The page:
Local Kitchener-Waterloo fossils

Many people believe that in order to find good fossil specimens one must go to special locations outside of Waterloo county. But, in fact, you can find fossils which were formed in a tropical sea that covered this area over 400 million years ago. They were transported here during the ice age by massive glaciers and are now waiting to be picked up by you!

Allan Thompson, a friend of the museum, collected all of the specimens in the display below locally. He prepared them and gave them to Peter Russell as they provide a great example of what can be found just by searching through patches of stone and gravel around the cities of Kitchener and Waterloo. 

In the Ordovician and Silurian time periods (485-419 million years ago) this area was a tropical sea with corals. This was a similar place to the coral islands and reefs we see in places like Australia today. Found in these ancient reefs were many different forms of life. Shown by the fossils in the pictures below are a few examples of these ancient creatures.

Fossils collected by Allan Thomson in Kitchener. Many small fossils arranged and identified in a petri dish.

Kitchener fossils collected by Allan Thomson.

Brachiopod: A brachiopod is a hard-shelled marine animal that is distinguished from mollusks by the placement of its valves. It attached itself to rocks and fed by opening the two halves of its shell with complex muscle systems or a toothed hinge. While fossil species are abundant and common, brachiopod species are rare in the oceans today.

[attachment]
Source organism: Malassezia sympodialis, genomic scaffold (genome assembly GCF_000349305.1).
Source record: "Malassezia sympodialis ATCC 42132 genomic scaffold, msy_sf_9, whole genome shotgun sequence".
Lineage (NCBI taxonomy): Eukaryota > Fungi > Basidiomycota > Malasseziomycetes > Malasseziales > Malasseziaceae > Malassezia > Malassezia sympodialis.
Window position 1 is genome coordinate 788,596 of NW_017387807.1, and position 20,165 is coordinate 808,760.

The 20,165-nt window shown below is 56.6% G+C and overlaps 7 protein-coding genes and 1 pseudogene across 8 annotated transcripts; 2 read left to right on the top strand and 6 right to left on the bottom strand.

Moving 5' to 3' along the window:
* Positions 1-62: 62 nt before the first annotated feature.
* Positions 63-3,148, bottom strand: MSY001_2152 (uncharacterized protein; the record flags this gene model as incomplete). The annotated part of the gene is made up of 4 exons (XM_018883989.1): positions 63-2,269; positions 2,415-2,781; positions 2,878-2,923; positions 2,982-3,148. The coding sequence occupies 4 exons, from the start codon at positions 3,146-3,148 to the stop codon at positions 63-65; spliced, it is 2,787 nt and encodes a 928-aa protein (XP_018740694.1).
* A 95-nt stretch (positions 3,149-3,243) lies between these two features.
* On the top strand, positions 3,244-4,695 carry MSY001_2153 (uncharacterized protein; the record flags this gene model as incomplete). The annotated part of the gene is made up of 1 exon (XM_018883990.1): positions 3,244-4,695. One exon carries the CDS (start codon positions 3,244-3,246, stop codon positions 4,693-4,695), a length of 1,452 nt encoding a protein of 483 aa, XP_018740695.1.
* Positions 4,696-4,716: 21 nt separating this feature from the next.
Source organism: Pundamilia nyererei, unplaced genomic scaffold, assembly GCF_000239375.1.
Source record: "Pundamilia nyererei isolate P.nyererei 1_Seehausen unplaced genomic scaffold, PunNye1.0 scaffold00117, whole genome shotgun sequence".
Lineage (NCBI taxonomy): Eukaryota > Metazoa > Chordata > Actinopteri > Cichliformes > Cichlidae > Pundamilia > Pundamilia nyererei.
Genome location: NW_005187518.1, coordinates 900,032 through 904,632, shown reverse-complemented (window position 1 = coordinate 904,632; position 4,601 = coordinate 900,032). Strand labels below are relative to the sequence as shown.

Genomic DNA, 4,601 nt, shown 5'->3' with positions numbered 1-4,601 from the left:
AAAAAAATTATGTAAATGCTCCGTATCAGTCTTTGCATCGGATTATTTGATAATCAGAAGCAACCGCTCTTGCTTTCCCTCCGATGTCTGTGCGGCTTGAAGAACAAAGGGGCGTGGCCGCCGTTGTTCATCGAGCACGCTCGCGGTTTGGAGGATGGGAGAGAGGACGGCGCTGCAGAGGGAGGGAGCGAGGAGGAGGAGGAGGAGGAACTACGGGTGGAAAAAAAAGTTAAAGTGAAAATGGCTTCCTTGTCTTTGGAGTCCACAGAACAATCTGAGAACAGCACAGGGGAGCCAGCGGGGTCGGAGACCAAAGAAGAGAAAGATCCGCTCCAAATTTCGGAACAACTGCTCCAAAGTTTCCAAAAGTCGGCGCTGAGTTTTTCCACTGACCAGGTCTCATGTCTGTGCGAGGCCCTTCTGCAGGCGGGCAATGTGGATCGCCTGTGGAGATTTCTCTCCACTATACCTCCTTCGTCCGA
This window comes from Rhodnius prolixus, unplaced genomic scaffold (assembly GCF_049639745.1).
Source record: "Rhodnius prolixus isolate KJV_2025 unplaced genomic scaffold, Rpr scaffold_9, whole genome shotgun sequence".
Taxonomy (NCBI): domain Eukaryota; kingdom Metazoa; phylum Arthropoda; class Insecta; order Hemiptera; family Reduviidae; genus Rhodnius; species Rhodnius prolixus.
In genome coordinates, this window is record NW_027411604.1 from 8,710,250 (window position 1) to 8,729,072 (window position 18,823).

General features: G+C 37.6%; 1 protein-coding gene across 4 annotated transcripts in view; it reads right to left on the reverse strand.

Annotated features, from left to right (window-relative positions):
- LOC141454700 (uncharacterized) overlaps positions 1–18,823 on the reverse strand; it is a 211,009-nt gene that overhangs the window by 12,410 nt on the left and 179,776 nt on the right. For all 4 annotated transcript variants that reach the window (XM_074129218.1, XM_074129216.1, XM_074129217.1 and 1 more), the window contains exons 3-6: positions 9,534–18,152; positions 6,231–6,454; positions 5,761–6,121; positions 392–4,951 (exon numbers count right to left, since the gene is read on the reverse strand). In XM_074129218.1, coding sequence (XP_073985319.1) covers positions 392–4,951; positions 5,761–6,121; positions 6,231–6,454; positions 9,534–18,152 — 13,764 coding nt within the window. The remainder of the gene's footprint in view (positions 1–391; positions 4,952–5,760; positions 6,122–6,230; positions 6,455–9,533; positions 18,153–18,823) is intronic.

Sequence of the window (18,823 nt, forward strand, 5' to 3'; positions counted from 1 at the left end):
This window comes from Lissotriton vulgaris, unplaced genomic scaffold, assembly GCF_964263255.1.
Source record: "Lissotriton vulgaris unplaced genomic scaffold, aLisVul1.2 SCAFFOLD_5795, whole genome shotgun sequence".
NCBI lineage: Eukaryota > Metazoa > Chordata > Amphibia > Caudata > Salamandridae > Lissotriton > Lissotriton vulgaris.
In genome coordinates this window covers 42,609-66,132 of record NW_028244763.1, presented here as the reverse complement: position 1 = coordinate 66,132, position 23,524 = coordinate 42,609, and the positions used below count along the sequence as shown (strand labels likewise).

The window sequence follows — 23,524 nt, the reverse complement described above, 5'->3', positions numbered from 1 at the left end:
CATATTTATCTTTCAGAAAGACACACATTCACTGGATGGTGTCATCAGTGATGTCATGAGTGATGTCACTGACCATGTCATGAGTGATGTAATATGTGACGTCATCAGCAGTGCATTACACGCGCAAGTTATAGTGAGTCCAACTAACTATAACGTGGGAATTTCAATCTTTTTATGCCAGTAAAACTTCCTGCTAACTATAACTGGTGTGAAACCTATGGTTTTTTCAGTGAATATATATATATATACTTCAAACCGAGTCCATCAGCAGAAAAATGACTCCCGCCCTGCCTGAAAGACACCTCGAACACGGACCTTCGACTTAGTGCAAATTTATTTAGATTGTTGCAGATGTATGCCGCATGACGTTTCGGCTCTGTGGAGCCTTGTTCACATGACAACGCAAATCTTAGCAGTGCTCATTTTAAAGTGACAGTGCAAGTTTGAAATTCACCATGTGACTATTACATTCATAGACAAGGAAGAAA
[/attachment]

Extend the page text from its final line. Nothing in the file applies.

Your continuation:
Bryozoa: Commonly known as moss animals, bryozoa are aquatic invertebrate animals that collect food particles from the water using tentacles lined with cilia. They grow in large colonies and are still found in relative abundance today. 

Corals: Marine animals that grow in compact colonies and are still important reef builders today. They form hard shells by secreting calcium carbonate and feed through either catching food with small stinging tentacles or more commonly, algae that live in the coral's tissue. 

  • Favosites: An extinct variety of coral with polygonal, closely packed corallites that transfer nutrients between polyps with holes, known as mural pores, in the walls of the polyps.
  • Rugose: An extinct variety of coral that is also known as horn coral due to its shape. Unlike most corals, rugose coral grows as individual corallites rather than in grouped colonies. It is believed that these corals used stinging tentacles to capture their food.

Gastropod: Known more commonly as snails, gastropod means stomach (gastro) foot (pod) in reference to the creatures use of their body as one muscular, creeping foot. They have a calcareous, coiling shell and glide along the sea bottom grazing or scavenging for food. Some are predatory, drilling through the shells of their pray or harpooning their prey with a poisoned barb.

Trilobite: An invertebrate named for the 3 lobes that run lengthwise down their calcareous exoskeletons. Trilobite fossils are common because they shed their hard exoskeletons to grow leaving potential fossil material behind many times in their life cycle. As seen in the picture below, trilobite tails or pygidium, are the most common fossil piece of trilobites as they are the most rigid section of the trilobite.